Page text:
Sebastian Vettel felt Ferrari's front-row lockout at the Russian Grand Prix was further evidence of the team's resurgence in F1.
The Italian constructor last produced a world champion in 2007 when Kimi Raikkonen tasted glory, but 10 years on the early stages of the new campaign have provided great cause for optimism.
And those feelings were further enhanced in Sochi on Saturday as championship leader Vettel led home a Ferrari one-two with Raikkonen, the Mercedes duo of Valtteri Bottas and Lewis Hamilton third and fourth respectively.
The result represented Ferrari's first front-row lockout since 2008, and brought to an end Mercedes' sequence of 18 consecutive poles.
"In qualifying Mercedes have been very, very strong. I am sure it will be very close tomorrow. Especially over the long run," Vettel said.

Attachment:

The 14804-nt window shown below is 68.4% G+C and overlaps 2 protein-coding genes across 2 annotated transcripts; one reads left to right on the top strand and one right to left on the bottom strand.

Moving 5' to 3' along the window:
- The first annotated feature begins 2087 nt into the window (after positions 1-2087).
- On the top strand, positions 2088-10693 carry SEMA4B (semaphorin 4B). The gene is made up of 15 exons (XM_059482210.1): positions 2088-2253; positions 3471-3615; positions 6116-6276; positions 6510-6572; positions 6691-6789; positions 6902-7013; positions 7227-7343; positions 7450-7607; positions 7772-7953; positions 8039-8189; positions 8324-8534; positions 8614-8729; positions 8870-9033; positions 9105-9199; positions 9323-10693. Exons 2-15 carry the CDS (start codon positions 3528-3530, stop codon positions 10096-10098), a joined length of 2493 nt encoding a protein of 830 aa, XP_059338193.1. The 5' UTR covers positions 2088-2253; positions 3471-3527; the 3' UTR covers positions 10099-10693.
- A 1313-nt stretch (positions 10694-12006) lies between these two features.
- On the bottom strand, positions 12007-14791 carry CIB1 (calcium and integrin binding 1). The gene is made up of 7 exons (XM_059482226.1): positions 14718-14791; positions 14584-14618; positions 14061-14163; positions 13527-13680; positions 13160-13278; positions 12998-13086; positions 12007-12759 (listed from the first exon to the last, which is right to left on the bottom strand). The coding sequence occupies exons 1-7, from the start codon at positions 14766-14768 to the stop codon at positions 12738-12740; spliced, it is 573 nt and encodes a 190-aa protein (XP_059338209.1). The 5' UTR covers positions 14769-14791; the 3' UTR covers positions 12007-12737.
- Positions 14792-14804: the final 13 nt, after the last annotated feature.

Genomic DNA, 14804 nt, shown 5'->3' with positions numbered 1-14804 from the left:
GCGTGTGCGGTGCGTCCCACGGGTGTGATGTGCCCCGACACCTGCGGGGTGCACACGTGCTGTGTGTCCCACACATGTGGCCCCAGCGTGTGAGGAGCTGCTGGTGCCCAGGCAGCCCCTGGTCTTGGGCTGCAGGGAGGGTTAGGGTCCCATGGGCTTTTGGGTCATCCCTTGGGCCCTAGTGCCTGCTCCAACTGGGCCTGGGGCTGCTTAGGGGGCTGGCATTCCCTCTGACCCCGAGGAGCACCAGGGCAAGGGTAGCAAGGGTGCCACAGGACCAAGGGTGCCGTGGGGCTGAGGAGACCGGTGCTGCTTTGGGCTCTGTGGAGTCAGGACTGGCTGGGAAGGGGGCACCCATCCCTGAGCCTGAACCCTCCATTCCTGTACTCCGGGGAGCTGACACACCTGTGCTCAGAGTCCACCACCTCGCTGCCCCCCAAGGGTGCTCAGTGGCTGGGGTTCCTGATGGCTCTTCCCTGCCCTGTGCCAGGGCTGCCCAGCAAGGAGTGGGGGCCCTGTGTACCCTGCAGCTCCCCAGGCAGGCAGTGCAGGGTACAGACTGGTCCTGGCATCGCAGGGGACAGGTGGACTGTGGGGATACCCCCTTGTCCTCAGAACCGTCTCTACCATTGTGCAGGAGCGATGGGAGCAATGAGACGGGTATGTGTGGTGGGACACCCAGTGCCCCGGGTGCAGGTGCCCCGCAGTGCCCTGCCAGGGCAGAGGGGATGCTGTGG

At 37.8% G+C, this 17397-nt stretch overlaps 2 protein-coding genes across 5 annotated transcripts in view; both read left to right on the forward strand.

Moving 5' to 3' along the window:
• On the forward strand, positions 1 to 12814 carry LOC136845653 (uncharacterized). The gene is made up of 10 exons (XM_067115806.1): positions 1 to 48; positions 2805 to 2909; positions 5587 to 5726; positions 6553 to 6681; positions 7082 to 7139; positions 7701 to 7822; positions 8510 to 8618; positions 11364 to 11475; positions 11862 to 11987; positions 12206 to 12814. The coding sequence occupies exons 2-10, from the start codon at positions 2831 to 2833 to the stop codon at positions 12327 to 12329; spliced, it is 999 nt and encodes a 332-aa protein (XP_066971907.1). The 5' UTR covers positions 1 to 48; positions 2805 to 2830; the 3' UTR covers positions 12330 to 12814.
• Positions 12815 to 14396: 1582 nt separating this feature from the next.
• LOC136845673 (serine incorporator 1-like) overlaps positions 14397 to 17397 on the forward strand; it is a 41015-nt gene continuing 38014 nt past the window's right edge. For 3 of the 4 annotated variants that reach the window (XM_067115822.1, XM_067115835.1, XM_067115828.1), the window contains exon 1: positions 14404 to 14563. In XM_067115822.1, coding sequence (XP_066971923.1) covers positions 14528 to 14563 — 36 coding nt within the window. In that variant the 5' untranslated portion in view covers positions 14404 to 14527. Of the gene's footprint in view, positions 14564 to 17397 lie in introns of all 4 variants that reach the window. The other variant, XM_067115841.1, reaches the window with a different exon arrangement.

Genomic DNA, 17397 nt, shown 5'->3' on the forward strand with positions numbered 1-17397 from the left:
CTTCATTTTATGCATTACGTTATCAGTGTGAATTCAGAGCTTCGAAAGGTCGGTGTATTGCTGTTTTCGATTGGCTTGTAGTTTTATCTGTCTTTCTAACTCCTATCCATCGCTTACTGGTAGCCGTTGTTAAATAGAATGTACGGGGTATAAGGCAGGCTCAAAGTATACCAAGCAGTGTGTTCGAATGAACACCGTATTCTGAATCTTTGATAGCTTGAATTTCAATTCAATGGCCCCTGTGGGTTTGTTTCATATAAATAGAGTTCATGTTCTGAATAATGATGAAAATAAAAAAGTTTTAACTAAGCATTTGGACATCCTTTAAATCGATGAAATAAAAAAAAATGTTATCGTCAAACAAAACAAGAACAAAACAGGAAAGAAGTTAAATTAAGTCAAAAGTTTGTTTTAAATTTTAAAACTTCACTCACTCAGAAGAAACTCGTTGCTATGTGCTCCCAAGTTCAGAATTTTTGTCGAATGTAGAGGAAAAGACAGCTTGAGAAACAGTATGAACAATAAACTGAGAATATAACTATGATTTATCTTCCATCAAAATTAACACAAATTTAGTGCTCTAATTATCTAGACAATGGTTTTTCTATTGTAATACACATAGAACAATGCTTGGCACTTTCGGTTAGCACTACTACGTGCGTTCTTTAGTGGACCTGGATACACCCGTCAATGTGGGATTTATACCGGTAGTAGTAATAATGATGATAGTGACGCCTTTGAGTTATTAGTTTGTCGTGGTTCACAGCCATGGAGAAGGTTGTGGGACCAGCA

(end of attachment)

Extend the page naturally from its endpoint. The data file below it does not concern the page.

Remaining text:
"We will see but for now we are full of joy. We are back, at least if you talk about the front row.
"I had a good start to the session and was feeling reasonably comfortable. I lost a bit of rhythm in Q2 and then in Q3 the first run was not really tidy and I left it to the end. I knew it would be tight, I knew I would be the first one crossing the line.
"I got Valtteri's time and he did not manage to improve and when I got the message I had got it I was over the moon.
"If you have a rhythm here it feels fantastic. I am glad I got it back. It is great to have both cars on the front row but it is only part of the job done."
Typically, Raikkonen was a little more understated in his analysis of qualifying.
"I got some traffic on the last set and it was a bit more tricky and I tried to get it back on the last corner but much happier than in previous qualifying. It is one for the team and not too bad," he added.